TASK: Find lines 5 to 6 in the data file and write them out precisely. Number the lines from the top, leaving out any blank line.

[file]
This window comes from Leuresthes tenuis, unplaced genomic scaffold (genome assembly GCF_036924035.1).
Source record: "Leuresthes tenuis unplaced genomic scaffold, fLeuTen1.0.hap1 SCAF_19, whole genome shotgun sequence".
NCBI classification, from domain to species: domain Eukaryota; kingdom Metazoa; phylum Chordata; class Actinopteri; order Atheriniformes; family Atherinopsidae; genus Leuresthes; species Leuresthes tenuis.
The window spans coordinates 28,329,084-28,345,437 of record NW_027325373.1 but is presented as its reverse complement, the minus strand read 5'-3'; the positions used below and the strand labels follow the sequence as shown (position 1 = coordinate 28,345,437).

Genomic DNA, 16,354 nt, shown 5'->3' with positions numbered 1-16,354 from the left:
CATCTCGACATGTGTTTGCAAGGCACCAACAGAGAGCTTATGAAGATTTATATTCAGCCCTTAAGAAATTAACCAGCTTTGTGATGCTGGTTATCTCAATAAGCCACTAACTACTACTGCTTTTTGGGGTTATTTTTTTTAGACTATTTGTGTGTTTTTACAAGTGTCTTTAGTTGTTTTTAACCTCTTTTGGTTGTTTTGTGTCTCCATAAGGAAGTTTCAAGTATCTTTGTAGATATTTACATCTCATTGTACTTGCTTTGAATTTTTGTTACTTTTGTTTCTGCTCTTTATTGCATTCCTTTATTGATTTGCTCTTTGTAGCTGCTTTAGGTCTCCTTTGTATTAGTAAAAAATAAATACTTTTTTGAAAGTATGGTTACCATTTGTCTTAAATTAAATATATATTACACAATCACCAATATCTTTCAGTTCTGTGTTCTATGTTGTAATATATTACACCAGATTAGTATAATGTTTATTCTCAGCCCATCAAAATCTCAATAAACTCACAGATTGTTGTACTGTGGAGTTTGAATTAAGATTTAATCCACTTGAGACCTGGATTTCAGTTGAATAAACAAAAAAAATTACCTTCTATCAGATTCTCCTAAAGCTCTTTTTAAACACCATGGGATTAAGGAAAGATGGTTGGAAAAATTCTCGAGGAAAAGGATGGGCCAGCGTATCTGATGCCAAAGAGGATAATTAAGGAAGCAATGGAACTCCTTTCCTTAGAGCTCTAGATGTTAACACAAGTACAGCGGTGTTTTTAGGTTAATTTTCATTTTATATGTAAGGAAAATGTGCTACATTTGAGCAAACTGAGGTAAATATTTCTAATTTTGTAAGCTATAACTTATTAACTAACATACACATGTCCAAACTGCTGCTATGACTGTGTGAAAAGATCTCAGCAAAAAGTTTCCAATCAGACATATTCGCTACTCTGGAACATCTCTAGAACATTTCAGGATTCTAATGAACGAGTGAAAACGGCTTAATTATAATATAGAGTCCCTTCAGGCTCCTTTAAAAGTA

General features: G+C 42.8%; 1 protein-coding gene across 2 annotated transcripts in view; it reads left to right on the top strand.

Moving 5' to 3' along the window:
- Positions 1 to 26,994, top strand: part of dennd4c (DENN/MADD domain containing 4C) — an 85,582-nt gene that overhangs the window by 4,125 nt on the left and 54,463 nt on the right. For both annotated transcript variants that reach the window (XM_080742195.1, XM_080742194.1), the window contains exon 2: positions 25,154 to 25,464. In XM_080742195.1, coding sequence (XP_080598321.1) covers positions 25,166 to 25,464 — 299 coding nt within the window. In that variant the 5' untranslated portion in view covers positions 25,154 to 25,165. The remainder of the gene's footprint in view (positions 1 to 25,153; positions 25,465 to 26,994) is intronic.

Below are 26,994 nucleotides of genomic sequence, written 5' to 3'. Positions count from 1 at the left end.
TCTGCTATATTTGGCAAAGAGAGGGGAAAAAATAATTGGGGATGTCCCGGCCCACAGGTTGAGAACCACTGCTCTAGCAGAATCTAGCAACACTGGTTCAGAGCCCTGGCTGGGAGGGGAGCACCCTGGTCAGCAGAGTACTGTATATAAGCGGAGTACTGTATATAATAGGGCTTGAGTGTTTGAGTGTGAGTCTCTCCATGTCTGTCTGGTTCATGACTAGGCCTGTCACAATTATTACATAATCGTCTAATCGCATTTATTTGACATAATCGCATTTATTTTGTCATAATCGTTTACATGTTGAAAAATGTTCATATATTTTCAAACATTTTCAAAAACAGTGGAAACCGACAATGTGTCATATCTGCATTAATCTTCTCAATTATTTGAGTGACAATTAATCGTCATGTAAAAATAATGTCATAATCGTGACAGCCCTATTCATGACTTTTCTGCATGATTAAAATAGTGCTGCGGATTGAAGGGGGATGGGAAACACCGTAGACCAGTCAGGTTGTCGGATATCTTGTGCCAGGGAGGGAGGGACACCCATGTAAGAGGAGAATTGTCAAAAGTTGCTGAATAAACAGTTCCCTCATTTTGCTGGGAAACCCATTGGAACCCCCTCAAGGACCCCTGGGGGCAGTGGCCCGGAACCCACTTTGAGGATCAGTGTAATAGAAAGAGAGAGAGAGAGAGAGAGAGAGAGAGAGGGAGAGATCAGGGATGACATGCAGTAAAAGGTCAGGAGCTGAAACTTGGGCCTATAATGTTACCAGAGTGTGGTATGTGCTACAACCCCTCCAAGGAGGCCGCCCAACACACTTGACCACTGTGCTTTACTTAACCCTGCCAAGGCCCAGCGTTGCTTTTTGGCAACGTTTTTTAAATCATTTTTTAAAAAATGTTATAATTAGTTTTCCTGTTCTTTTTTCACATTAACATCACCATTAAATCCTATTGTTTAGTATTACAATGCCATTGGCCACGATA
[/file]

Genomic DNA, 16,354 nt, shown 5'->3' with positions numbered 1-16,354 from the left:
CATCTCGACATGTGTTTGCAAGGCACCAACAGAGAGCTTATGAAGATTTATATTCAGCCCTTAAGAAATTAACCAGCTTTGTGATGCTGGTTATCTCAATAAGCCACTAACTACTACTGCTTTTTGGGGTTATTTTTTTTAGACTATTTGTGTGTTTTTACAAGTGTCTTTAGTTGTTTTTAACCTCTTTTGGTTGTTTTGTGTCTCCATAAGGAAGTTTCAAGTATCTTTGTAGATATTTACATCTCATTGTACTTGCTTTGAATTTTTGTTACTTTTGTTTCTGCTCTTTATTGCATTCCTTTATTGATTTGCTCTTTGTAGCTGCTTTAGGTCTCCTTTGTATTAGTAAAAAATAAATACTTTTTTGAAAGTATGGTTACCATTTGTCTTAAATTAAATATATATTACACAATCACCAATATCTTTCAGTTCTGTGTTCTATGTTGTAATATATTACACCAGATTAGTATAATGTTTATTCTCAGCCCATCAAAATCTCAATAAACTCACAGATTGTTGTACTGTGGAGTTTGAATTAAGATTTAATCCACTTGAGACCTGGATTTCAGTTGAATAAACAAAAAAAATTACCTTCTATCAGATTCTCCTAAAGCTCTTTTTAAACACCATGGGATTAAGGAAAGATGGTTGGAAAAATTCTCGAGGAAAAGGATGGGCCAGCGTATCTGATGCCAAAGAGGATAATTAAGGAAGCAATGGAACTCCTTTCCTTAGAGCTCTAGATGTTAACACAAGTACAGCGGTGTTTTTAGGTTAATTTTCATTTTATATGTAAGGAAAATGTGCTACATTTGAGCAAACTGAGGTAAATATTTCTAATTTTGTAAGCTATAACTTATTAACTAACATACACATGTCCAAACTGCTGCTATGACTGTGTGAAAAGATCTCAGCAAAAAGTTTCCAATCAGACATATTCGCTACTCTGGAACATCTCTAGAACATTTCAGGATTCTAATGAACGAGTGAAAACGGCTTAATTATAATATAGAGTCCCTTCAGGCTCCTTTAAAAGTA